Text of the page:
Updated 2 September 2021
The Mu variant of SARS-CoV-2, first identified in Columbia and now in over 39 countries worldwide, has been declared as a “variant of interest” by the World Health Organization (WHO) on August 30.
Scientists and experts suggest the latest variant of the virus has been found to possess a cluster of mutations that may make it less susceptible to the immune protection many have acquired. Read ahead to know all about the Mu variant of COVID-19.
B.1.621- What is the Mu variant?
The Mu variant or B.1.621 was first identified in Colombia in January 2021. There is widespread concern over the emergence of the Mu variant as infection rates are ticking up globally again, with the highly transmissible Delta variant taking hold – especially among the unvaccinated – and in regions where anti-virus measures have been relaxed.
Part of the concern about Mu comes from the particular mutations it carries. One genetic change, the P681H mutation, is found in the Alpha variant first detected in Kent and has been linked to its faster transmission.
Other mutations, including E484K and K417N, may help the virus evade immunity defences, which could give the variant an advantage over Delta as immunity rises. More studies are required to understand the phenotypic and clinical characteristics of this variant.
Is the Mu variant more dangerous?
The WHO’s weekly bulletin on the pandemic said the variant has mutations indicating “potential properties of immune escape”, meaning current vaccines would be less effective against it, but that more studies would be needed to examine this further.
Scientists and public health officials are particularly eager to know whether the Mu variant is more transmissible or causes more serious disease than the Delta variant that is dominant in much of the world. “The epidemiology of the Mu variant in South America, particularly with the co-circulation of the Delta variant, will be monitored for changes,” the WHO bulletin states.
In July, the Mu variant was added to the Public Health England’s (PHE) list of “variants under investigation”. The designation, which refers to Mu as VUI-21JUL-01, means the variant will be monitored to see how it behaves.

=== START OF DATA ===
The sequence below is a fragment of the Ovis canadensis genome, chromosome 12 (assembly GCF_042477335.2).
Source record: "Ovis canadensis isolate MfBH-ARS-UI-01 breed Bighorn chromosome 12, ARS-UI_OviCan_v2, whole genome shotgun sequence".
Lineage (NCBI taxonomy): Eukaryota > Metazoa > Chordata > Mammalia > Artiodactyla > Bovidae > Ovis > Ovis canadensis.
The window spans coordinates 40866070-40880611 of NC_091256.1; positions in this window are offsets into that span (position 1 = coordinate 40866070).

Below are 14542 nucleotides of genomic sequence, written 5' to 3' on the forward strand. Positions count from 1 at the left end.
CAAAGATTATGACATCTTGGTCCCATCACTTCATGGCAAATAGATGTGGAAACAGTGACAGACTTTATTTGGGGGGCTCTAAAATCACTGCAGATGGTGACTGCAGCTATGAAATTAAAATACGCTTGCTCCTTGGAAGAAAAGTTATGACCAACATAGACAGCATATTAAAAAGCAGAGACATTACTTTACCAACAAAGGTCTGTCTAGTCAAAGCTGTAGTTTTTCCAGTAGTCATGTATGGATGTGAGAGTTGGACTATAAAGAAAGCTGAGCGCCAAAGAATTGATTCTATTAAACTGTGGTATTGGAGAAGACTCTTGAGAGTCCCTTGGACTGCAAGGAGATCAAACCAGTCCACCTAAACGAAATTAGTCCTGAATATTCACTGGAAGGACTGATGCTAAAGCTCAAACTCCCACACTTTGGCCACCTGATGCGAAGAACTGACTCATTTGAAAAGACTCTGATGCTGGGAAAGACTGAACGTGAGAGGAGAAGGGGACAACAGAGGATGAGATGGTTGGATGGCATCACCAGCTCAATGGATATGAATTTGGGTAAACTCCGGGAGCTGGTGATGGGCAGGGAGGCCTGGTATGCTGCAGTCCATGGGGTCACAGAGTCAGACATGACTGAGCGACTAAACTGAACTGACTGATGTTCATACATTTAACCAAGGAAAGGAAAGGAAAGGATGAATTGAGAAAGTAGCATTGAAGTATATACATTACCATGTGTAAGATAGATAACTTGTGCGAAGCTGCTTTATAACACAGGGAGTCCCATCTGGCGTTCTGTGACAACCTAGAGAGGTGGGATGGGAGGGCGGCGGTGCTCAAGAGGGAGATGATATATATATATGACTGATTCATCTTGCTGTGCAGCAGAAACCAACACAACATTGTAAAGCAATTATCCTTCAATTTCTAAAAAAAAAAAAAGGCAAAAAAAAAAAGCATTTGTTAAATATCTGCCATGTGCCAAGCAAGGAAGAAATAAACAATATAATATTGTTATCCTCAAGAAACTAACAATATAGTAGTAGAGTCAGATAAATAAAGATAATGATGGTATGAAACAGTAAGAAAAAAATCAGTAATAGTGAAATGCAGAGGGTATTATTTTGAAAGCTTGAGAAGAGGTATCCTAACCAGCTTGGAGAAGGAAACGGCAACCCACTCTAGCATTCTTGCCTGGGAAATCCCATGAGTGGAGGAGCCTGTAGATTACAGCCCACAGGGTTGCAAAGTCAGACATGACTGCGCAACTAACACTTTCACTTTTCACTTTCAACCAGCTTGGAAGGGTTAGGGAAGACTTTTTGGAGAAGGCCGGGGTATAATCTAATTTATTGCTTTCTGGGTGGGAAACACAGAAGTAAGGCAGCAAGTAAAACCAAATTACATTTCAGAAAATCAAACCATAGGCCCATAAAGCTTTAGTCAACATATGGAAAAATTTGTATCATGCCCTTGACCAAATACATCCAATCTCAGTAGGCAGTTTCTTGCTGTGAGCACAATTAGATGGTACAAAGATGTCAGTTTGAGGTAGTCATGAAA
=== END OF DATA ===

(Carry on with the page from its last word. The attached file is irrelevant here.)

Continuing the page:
So far, it has not raised the alarm as much as Alpha and Delta, which are classified as more severe variants of concern, largely because of their increased transmissibility and concerns about evading immune defences.
Where has the Mu variant been located around the world?
Even though the infectivity and transmission rate of the Mu variant hasn’t been established yet, it has been found in about 39 countries worldwide. Sporadic cases and some more significant outbreaks have been recorded around the world. Beyond South America, cases have been reported in the UK, Europe, the US and Hong Kong.
While the variant makes up less than 0.1% of Covid infections globally, it may be gaining ground in Colombia and Ecuador, where it accounts for 39% and 13% of Covid cases respectively.
At least 32 cases of the Mu variant have been detected in the UK, where the pattern of infections suggests it was brought in by travellers on multiple occasions. In July, a report by Public Health England (PHE) said most were found in London and people in their 20s. Some of those testing positive for Mu had received one or two doses of COVID-19 vaccines.
What are the symptoms of the Mu variant?
The Mu variant appears to have the same symptoms as all other coronavirus strains. The main symptoms of COVID-19, according to the National Health Service (NHS) are:
- a high temperature – this means you feel hot to touch on your chest or back (you do not need to measure your temperature)
- a new, continuous cough – this means coughing a lot for more than an hour, or three or more coughing episodes in 24 hours (if you usually have a cough, it may be worse than usual)
- a loss or change to your sense of smell or taste – this means you’ve noticed you cannot smell or taste anything, or things smell or taste different to normal
Most people who have symptoms of COVID-19 will have at least one of the above.
Are vaccines effective against the Mu variant?
There is not yet enough evidence to say conclusively whether the Mu variant will be able to evade protection from coronavirus vaccines.
A risk assessment of the Mu variant released by Public Health England (PHE) in August highlighted laboratory work that suggests the Mu variant is at least as resistant as the Beta variant to immunity arising from vaccination. But more evidence is needed from other laboratory studies and real-world cases of the variant. How much of a threat the variant poses is highly uncertain and depends on whether cases grow substantially in the weeks and months ahead, particularly in the presence of the fast-spreading Delta variant.
“At present, there is no evidence that VUI-21JUL-01 is outcompeting the Delta variant, and it appears unlikely that it is more transmissible,” the report states. However, it goes on to warn: “Immune escape may contribute to future changes in growth.”
We will update this article as new developments unfold.